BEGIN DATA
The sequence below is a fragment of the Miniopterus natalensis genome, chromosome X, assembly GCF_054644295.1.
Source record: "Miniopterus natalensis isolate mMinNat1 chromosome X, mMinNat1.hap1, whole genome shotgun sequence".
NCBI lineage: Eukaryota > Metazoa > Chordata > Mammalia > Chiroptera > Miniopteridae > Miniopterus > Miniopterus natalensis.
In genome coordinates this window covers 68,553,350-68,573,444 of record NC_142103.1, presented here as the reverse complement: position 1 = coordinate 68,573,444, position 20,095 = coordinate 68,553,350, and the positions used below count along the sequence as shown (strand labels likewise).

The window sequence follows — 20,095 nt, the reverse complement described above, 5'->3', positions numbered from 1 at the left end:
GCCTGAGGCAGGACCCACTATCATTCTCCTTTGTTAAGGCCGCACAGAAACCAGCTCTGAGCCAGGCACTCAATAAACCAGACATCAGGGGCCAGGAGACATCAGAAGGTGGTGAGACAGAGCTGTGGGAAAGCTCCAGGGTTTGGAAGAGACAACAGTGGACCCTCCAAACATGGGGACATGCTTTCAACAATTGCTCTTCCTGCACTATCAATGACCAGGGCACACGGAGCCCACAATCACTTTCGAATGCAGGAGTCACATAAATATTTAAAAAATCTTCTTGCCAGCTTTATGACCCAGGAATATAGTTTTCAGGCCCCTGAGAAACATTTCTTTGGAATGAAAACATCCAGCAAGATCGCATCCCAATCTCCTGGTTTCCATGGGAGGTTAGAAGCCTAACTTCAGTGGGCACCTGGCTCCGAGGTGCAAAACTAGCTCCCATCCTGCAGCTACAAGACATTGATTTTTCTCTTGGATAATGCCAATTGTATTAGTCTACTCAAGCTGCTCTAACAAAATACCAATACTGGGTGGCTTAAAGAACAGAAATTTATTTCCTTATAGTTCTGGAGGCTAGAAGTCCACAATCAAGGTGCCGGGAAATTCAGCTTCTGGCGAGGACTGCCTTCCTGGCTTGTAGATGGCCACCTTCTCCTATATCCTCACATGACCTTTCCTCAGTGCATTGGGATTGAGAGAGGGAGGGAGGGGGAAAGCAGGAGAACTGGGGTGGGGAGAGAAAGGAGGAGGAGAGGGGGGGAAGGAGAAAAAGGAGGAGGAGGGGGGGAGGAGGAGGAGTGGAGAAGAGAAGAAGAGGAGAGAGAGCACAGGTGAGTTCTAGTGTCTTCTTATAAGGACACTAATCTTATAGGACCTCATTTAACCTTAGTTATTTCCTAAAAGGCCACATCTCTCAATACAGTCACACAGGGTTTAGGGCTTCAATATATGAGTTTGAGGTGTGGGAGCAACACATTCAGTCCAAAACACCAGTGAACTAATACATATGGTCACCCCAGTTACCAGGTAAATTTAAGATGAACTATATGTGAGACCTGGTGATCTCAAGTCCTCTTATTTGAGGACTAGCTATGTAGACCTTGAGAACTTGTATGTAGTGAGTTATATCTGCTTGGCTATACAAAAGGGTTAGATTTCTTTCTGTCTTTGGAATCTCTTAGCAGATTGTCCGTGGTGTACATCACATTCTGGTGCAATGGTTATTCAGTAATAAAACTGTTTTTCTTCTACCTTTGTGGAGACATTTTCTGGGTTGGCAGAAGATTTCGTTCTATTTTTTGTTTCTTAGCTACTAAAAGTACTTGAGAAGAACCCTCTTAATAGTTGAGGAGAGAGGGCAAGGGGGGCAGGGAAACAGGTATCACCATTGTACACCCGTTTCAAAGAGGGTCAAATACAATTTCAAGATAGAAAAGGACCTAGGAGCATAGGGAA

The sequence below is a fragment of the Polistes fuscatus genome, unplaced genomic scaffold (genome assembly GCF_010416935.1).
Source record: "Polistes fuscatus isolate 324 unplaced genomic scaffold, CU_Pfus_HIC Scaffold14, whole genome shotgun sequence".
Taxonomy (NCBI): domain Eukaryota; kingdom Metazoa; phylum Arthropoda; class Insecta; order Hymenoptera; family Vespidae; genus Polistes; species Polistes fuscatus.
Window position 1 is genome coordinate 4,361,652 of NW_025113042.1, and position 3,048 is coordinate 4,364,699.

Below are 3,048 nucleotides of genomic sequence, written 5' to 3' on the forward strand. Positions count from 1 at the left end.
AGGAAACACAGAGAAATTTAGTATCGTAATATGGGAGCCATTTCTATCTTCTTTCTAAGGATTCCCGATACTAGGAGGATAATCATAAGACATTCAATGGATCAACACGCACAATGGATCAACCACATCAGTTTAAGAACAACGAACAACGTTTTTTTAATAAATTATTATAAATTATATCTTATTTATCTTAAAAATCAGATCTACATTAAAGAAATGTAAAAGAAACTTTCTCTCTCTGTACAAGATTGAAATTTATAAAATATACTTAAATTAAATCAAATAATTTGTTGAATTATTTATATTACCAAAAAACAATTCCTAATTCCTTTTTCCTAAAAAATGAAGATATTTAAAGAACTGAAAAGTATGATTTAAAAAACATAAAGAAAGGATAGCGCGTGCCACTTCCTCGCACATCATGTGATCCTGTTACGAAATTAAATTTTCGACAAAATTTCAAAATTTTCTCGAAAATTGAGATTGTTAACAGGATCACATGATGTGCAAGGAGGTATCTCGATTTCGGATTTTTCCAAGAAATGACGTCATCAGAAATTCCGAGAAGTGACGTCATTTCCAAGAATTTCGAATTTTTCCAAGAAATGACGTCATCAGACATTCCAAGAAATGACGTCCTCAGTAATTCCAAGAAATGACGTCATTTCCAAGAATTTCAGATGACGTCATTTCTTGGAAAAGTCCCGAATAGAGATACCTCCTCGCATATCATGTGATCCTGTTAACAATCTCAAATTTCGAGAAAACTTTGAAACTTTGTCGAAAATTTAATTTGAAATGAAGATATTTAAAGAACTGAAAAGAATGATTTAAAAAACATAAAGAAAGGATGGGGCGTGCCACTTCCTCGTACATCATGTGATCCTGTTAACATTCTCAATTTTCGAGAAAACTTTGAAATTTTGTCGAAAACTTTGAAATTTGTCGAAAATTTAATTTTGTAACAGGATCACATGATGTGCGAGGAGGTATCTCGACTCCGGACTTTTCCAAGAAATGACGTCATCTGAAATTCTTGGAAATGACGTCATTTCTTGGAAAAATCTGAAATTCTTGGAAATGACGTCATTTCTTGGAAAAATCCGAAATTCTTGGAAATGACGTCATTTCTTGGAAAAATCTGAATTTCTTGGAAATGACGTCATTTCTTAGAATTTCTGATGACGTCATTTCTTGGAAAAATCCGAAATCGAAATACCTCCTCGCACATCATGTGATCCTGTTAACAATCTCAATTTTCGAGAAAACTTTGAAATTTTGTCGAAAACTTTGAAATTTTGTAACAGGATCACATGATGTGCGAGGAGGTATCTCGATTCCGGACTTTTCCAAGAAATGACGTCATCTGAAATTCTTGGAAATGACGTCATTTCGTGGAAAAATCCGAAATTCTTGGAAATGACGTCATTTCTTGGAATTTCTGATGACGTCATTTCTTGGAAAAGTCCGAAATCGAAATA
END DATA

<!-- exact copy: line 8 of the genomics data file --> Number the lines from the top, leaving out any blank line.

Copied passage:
Source record: "Polistes fuscatus isolate 324 unplaced genomic scaffold, CU_Pfus_HIC Scaffold14, whole genome shotgun sequence".